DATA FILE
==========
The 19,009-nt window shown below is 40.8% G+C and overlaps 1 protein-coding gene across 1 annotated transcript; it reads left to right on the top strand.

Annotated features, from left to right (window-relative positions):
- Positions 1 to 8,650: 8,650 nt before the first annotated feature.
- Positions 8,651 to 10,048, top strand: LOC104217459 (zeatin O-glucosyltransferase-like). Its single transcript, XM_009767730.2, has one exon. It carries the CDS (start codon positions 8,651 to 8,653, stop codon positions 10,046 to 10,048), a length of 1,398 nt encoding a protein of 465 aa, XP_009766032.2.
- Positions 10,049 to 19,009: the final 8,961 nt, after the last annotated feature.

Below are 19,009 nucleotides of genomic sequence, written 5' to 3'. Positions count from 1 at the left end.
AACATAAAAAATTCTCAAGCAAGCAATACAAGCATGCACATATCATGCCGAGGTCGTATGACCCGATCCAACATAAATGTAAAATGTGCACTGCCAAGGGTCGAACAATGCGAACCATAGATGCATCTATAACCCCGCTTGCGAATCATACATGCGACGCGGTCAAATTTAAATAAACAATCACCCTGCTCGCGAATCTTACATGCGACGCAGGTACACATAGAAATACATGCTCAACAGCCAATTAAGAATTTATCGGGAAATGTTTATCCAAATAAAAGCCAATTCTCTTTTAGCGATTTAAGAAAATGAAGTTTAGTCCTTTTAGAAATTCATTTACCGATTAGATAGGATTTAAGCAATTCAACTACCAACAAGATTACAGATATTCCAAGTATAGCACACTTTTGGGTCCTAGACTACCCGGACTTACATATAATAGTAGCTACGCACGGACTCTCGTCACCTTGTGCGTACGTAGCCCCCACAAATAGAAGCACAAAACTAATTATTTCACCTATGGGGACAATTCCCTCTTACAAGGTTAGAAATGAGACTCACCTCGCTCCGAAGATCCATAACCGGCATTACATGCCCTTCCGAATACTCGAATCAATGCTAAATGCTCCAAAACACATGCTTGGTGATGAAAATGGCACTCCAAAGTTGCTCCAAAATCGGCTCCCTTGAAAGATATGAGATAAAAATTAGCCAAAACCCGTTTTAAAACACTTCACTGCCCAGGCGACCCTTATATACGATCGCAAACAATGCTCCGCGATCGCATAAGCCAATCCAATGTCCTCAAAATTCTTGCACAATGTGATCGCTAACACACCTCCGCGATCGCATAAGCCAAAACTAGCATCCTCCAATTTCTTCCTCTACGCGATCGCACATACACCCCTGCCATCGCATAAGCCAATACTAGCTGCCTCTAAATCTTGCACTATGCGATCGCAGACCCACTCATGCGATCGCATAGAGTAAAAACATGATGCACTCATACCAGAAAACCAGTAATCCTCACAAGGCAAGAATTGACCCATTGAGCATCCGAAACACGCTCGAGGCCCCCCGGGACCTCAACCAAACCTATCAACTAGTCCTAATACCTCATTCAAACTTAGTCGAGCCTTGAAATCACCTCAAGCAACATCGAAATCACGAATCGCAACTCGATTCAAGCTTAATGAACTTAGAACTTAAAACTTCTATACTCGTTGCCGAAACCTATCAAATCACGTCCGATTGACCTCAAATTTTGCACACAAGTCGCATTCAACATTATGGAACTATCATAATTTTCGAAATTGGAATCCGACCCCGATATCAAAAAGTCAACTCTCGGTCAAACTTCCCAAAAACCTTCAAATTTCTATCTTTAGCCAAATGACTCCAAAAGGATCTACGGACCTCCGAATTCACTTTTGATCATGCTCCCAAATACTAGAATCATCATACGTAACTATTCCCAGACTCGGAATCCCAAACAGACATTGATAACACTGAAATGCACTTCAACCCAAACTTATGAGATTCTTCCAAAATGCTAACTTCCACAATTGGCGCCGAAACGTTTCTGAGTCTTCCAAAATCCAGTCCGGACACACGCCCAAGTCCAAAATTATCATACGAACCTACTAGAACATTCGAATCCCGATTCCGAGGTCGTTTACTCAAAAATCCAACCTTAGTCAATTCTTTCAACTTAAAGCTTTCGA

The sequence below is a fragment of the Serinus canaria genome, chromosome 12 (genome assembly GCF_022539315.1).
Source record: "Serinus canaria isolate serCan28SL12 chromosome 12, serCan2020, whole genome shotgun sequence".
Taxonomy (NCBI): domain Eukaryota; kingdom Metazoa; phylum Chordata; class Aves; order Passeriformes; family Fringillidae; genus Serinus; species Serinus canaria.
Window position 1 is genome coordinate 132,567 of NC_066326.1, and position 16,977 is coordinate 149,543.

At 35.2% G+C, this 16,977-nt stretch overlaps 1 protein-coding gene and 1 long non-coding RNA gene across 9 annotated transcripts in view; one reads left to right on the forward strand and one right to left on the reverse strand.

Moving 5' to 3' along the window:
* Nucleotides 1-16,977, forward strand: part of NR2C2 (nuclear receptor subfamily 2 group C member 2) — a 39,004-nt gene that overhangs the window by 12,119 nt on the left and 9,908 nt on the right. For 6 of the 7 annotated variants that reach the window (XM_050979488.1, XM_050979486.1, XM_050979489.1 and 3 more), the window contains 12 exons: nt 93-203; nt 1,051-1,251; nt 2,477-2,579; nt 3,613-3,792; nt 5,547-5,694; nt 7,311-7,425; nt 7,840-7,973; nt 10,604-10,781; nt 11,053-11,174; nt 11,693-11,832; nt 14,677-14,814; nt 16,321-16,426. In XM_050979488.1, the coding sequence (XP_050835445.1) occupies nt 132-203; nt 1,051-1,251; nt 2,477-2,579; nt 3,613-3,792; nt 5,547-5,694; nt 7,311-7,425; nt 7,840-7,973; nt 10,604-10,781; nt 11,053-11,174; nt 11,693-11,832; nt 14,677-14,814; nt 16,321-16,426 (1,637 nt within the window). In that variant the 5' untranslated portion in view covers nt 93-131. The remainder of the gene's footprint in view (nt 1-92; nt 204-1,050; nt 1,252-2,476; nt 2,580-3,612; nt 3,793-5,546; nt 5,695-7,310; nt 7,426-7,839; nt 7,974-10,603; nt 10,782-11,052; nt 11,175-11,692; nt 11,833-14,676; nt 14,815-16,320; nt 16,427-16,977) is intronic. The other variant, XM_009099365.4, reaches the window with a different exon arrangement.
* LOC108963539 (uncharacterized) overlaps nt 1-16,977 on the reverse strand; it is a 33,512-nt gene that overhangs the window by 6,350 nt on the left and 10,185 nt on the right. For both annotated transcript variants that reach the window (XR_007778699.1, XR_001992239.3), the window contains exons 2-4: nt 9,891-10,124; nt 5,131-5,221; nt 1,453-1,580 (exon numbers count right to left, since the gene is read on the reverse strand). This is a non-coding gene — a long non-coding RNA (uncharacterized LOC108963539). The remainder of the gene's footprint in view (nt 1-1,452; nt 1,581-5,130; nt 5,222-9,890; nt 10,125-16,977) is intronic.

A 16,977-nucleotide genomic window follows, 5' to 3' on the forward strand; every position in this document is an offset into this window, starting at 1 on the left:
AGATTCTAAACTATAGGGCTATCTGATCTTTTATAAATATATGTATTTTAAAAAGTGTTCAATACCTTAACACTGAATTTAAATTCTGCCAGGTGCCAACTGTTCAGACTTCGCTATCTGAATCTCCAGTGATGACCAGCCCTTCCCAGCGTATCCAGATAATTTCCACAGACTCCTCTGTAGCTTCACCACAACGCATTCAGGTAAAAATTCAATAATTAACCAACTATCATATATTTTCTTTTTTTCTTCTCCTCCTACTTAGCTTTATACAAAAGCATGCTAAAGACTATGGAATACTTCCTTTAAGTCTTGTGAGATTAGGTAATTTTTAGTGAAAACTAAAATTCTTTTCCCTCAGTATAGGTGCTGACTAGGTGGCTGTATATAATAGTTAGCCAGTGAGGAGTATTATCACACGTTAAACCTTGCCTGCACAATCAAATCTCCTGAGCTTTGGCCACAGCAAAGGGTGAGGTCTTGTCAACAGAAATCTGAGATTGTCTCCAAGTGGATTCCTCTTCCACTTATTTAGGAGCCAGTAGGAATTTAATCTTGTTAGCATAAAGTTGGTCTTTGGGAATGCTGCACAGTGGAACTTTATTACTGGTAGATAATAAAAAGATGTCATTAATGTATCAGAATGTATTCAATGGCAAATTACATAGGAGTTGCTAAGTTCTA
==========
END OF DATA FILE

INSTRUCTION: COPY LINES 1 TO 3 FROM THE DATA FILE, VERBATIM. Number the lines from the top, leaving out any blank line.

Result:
The 19,009-nt window shown below is 40.8% G+C and overlaps 1 protein-coding gene across 1 annotated transcript; it reads left to right on the top strand.

Annotated features, from left to right (window-relative positions):
- Positions 1 to 8,650: 8,650 nt before the first annotated feature.